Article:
When struggling to make ends meet, you may have gotten behind on your monthly debt payments. With the delinquency, the creditor is threatening to sue you. Ultimately, the creditor might obtain a judgment against you. You may be unsure what that means, so let us help you understand.

What Is a Wage Garnishment?

Usually, the purpose of a lawsuit is to obtain a judgment. The judgment is a court order specifying the amount of money that you owe. Once the creditor obtains the judgment, the creditor can garnish your wages.

The creditor must serve you with the lawsuit. Once served, you have a limited time to respond to the lawsuit. If you dispute the debt, the court will set the matter for a hearing. At the hearing, the court will decide whether you actually owe the debt. Ultimately, if you owe the debt, the court will issue a judgment declaring that you actually owe the debt and the amount of the debt. With the judgment in hand, the creditor can issue a garnishment against your wages or against your bank account.

Once the wage garnishment begins, in most situations, it continues the judgment is satisfied. Federal and state law govern the amount a creditor can take from your wages each pay period.

Federal Wage Garnishment Laws

Federal law does not allow consumer creditors to take anything from you if your disposable income is less than 30 times the federal minimum hourly wage ($7.25), which equals $217.50 per week or $942.50 per month. If your income is more than that, federal law limits consumer creditors to taking either 25% of your disposable income each pay period or the amount by which your disposable income for that week, or month, does exceed 30 times the federal minimum hourly wage, whichever is less. Disposable income is income you have left after required deductions from your paycheck, such as income taxes, FICA taxes, unemployment withholding, and mandatory retirement withholdings.

These regulations govern what creditors can garnish from your check to pay most debts, but there are several types of debts in which regulations allow creditors different privileges. If you owe child support, federal student loans, or unpaid taxes, the government can garnish your wages without getting a court judgment and the amount that can be garnished differs from what it is for consumer creditors.

Alabama Wage Garnishment Laws

State laws can have different regulations governing wage garnishments. Some states offer debtors more protections than federal law, while others offer fewer. Alabama wage garnishment laws follow mainly along the same lines as the federal regulations, with a few exceptions. The most notable exception comes under section 204 of Article X of the Alabama Constitution. This is an amendment made to the Alabama Constitution in 1991 which exempts the first $1,000 of each pay period from wage garnishment as long as the money is needed to pay living expenses. Before this amendment, only $1,000 of wages for the entire month were protected.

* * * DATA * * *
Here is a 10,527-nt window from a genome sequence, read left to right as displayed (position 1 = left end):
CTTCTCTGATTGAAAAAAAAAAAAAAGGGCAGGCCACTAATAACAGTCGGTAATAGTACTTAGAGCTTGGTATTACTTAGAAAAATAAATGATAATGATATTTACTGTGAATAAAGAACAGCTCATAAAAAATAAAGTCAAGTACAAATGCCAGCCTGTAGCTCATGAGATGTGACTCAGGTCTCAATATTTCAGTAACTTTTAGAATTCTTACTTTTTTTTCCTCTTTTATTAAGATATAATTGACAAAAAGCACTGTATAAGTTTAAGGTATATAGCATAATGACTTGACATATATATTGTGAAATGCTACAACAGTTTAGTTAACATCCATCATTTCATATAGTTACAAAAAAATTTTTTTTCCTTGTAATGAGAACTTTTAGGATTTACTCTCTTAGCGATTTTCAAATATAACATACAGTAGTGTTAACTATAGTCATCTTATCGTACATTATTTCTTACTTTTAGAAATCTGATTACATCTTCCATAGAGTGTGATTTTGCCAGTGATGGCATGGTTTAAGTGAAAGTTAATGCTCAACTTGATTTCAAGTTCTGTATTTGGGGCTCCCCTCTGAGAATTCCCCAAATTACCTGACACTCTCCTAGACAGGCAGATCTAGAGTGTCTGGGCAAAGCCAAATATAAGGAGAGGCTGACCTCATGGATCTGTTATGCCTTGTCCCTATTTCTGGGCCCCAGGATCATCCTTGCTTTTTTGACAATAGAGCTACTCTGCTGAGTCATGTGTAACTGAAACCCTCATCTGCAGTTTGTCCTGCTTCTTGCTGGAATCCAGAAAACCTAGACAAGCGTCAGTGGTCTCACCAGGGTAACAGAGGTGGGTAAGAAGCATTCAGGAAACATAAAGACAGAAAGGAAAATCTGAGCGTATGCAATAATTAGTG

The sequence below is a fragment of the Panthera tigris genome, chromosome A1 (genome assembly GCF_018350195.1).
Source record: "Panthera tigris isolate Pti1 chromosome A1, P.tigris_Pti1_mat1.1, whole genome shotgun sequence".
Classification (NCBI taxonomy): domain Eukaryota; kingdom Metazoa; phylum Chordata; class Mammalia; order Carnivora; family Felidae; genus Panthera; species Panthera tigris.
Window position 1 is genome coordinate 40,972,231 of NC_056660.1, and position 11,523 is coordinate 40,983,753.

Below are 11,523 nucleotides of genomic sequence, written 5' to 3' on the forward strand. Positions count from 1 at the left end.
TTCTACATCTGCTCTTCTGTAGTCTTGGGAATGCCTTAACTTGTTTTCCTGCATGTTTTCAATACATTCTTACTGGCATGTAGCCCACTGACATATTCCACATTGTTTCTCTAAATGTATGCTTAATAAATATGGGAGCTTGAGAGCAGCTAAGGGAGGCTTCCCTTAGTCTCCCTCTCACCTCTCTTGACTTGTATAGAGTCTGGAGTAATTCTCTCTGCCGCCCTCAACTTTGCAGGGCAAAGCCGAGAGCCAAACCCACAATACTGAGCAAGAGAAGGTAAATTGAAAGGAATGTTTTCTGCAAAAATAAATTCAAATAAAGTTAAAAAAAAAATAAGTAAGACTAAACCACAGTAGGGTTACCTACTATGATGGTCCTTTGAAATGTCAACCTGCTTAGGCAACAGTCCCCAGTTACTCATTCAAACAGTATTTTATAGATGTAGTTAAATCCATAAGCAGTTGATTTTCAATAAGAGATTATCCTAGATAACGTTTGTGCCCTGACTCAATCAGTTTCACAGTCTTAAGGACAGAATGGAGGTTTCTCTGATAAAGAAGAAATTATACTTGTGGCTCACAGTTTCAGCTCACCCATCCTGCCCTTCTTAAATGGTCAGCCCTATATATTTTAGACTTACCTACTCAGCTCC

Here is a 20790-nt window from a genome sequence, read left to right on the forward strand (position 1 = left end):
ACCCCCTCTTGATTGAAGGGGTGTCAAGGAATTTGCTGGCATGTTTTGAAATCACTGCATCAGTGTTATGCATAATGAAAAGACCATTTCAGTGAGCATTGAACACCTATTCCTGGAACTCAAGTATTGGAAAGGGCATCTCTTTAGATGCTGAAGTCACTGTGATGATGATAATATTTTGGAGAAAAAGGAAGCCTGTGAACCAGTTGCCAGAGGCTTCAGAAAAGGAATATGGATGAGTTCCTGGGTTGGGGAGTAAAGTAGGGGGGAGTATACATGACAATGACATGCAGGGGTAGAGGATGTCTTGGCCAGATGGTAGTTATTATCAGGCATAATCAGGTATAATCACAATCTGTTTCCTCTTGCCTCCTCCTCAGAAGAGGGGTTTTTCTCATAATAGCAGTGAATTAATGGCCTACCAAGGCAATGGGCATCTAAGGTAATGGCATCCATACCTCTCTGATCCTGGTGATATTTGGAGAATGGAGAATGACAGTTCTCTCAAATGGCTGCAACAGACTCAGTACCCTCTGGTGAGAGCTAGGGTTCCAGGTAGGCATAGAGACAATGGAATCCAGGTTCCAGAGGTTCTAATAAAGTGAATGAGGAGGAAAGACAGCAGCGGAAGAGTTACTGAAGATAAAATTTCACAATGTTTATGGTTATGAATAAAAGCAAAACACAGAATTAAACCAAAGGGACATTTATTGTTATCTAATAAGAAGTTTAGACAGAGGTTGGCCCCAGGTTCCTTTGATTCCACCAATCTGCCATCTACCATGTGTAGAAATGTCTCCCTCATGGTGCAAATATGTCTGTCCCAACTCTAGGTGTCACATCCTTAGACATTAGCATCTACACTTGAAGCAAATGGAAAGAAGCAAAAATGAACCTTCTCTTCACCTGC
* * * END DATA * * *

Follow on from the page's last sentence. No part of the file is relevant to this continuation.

Besides this extra protection, Alabama provides additional protection from your employer penalizing you because of a wage garnishment. Federal regulation only says your employer can’t fire you if you have one wage garnishment but does not offer protection if you have multiple wage garnishments. In contrast, Alabama law says that your employer can’t fire you or refuse to hire you because you have one or over one wage garnishments (Ala. Code §§ 15-18-142, 15-18-143).

Getting Help Fighting Wage Garnishment

When a creditor sues you for a judgment, you may feel overwhelmed and confused by this legal process. Don’t discount your options with bankruptcy. Bankruptcy can help you stop wage garnishments and other creditor actions against you. This can give you valuable time to get your finances in order and help you return to financial stability.

If you find a creditor is suing you or has already gotten a judgment against you, we can help you fight back. We have the legal understanding of the system and have the tools to effectively support you in filing bankruptcy. We have been helping clients for over 25 years successfully fight against wage garnishments.

If you have questions about wage garnishment, you can contact our office today. We offer free initial consultations, so you can get answers to your questions and plan an effective financial fresh start.